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The Battle of Britain on Screen'The Few' in British Film and Television Drama$
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S.P. Mackenzie

Print publication date: 2007

Print ISBN-13: 9780748623891

Published to Edinburgh Scholarship Online: March 2012

DOI: 10.3366/edinburgh/9780748623891.001.0001

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All for One: Reach for the Sky (1956)

All for One: Reach for the Sky (1956)

(p.61) 4 All for One: Reach for the Sky (1956)
The Battle of Britain on Screen

S. P. MacKenzie

Edinburgh University Press

Stories about World War II were among the most bankable subjects for film-makers in the 1950s, particular subjects becoming especially attractive if they had already achieved success in print. This was certainly the case with Reach for the Sky, the authorised biography of the legless air ace, Douglas Bader. Once developed into a feature film released in the summer of 1956, Reach for the Sky would show the Battle of Britain in a fashion superficially similar to, yet profoundly different from, the version on display in Angels One Five. Despite having lost both his legs in a pre-war flying accident, Bader had managed to force his way back into the air force when war came. By 1941, he had become one of the most publicly recognised of the Royal Air Force fighter aces. Shot down in the summer of 1941, Bader had made himself a constant headache for Germany as a prisoner of war before being liberated from Colditz Castle and given the task of leading the Battle of Britain Day fly-past over London on September 15, 1945.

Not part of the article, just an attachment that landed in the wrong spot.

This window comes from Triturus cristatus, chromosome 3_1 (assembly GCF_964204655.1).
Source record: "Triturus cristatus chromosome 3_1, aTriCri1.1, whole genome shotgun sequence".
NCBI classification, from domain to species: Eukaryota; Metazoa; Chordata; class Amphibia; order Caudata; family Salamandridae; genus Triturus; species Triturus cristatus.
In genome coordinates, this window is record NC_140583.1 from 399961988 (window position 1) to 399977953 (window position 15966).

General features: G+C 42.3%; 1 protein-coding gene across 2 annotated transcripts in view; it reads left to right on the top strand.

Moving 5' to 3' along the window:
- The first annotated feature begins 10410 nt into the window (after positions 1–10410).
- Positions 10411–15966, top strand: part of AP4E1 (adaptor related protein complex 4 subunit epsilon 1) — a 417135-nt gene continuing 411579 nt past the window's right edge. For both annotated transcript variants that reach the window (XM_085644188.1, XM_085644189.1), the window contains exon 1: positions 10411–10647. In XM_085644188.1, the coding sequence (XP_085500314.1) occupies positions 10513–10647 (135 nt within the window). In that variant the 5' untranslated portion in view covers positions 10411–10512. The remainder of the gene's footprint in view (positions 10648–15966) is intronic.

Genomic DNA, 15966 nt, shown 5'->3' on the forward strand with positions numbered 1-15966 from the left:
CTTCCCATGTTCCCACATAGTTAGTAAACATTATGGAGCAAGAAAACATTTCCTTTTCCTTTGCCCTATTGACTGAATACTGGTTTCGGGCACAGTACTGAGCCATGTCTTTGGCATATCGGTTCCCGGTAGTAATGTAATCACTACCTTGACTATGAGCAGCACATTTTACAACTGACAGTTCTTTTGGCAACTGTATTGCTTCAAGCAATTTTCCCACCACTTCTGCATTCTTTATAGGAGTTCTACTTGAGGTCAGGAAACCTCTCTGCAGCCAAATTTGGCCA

Keywords:   World War II, Reach for Sky, biography, Douglas Bader, Battle of Britain, Royal Air Force, Colditz Castle, Germany

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